3.     THE STORY


British climbers have grit—even in old age.  Don Whillans, the epitome of old school British climbing, is little known but the man had an impressive alpine career from Annapurna to South America.  This film is not about that, though.  Instead, this film documents Whillans’ climb of Cemetery Gates, an old trad favorite which turned out to be his last climb before his death.    



This is your classic Man vs. Wall climbing film.  It is simple at heart but one cannot deny the man his vision.  The story behind the climb’s name is one for the books and the production value is second to none. Besides…Tasmania!    



We’ve all ogled over 180° SOUTH but have we all seen the adventure that gave it its birth?  Mountain of Storms documents the original journey of Yvon Chouinard (founder of Patagonia), Doug Tompkins (founder of NorthFace), and Dick Dorworth as they vagabond south from California to Patagonia in a busted van to climb Cerro Fitz Roy.  A classic adventure film that, in my opinion, has not been matched by today’s adventure storytelling.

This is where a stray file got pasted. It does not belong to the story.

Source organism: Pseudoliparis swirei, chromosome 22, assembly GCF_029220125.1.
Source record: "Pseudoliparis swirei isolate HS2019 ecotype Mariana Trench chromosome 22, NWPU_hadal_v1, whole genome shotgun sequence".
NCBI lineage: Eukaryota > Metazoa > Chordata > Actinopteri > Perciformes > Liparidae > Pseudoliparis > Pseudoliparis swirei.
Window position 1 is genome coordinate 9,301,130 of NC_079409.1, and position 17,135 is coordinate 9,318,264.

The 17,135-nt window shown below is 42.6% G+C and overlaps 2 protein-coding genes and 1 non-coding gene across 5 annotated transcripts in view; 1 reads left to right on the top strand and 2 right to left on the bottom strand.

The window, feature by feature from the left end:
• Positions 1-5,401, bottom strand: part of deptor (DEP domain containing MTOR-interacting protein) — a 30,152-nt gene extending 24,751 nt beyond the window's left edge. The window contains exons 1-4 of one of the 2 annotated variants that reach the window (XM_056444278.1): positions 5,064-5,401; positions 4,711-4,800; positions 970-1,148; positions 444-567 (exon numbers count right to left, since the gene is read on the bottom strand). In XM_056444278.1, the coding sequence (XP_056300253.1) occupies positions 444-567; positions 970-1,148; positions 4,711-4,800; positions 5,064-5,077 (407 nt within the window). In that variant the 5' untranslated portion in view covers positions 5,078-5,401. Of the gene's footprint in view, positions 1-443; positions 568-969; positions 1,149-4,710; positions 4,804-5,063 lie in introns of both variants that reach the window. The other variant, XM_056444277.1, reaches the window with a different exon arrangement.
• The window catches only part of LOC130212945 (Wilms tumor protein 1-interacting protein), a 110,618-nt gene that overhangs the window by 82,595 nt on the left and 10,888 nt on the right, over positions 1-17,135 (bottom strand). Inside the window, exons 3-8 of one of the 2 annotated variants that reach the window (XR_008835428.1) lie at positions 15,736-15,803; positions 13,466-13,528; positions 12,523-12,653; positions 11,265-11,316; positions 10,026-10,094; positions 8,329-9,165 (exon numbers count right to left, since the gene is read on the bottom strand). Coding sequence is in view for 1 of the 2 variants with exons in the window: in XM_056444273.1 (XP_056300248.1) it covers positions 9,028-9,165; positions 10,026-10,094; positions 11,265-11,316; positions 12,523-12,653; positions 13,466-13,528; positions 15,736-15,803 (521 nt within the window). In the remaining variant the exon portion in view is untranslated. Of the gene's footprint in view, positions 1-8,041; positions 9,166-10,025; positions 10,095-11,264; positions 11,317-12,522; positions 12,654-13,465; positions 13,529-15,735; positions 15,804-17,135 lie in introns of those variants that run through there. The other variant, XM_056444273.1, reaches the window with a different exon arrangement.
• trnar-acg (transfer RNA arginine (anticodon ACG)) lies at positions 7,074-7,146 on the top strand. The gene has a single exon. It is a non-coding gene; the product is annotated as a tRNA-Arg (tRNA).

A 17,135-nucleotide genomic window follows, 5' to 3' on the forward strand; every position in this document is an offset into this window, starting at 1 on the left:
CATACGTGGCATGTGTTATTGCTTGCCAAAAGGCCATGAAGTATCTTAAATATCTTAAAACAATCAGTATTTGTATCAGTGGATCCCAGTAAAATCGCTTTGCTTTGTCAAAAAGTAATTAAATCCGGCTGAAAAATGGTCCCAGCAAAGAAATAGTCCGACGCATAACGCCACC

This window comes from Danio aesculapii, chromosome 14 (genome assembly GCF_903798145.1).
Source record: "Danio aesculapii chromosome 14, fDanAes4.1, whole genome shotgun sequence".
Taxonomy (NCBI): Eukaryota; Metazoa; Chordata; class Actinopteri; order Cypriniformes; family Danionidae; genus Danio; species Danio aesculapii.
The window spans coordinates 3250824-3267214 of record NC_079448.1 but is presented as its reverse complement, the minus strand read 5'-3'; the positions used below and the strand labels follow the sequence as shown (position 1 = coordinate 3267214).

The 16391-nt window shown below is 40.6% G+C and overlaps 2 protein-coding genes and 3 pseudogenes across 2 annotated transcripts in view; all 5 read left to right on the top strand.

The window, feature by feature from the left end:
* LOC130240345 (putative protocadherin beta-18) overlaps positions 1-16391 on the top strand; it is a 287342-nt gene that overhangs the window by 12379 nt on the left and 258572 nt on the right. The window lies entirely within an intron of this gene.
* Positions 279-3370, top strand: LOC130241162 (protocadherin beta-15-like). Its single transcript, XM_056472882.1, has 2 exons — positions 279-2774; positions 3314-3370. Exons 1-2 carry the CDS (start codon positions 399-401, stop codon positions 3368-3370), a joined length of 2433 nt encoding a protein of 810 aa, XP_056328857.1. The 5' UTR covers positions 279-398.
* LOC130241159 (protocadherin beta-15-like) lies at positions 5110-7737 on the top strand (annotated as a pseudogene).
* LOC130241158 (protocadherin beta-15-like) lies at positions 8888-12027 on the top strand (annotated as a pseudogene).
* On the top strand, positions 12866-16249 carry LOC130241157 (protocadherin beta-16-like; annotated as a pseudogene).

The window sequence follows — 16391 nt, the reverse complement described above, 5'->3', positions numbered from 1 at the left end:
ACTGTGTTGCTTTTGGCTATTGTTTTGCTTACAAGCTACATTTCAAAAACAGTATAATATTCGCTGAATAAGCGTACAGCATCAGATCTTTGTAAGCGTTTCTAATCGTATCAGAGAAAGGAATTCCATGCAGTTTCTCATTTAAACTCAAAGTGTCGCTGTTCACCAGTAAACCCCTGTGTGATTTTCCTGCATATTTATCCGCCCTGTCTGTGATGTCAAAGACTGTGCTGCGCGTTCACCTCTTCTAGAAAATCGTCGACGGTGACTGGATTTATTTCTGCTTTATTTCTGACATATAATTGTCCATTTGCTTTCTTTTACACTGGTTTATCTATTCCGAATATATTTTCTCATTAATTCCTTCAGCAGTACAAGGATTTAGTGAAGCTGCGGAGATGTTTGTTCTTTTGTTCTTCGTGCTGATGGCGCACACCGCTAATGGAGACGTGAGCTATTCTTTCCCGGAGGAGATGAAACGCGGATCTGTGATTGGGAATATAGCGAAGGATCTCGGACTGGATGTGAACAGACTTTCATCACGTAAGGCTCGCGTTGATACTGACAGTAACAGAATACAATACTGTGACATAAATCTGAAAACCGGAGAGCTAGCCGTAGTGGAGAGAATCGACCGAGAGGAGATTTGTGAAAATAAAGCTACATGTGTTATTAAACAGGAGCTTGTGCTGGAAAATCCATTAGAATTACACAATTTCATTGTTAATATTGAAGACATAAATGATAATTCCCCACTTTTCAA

Pt. 1 http://bit.ly/1yzkz4R

Pt. 2 http://bit.ly/14NR86V

Pt. 3 http://bit.ly/1xTDiLK

Pt. 4 http://bit.ly/1ya9Vnq

Pt. 5 http://bit.ly/1BSPLkj

Pt. 6 http://bit.ly/1AHecj7


Access Issues

If you’ve ever been lucky enough to score a ride out to Long Dong (thereby avoiding the inconsistent buses and the drawn out train rides to Keelung) then you may have seen these dark, sandstone outcrops along Route 3.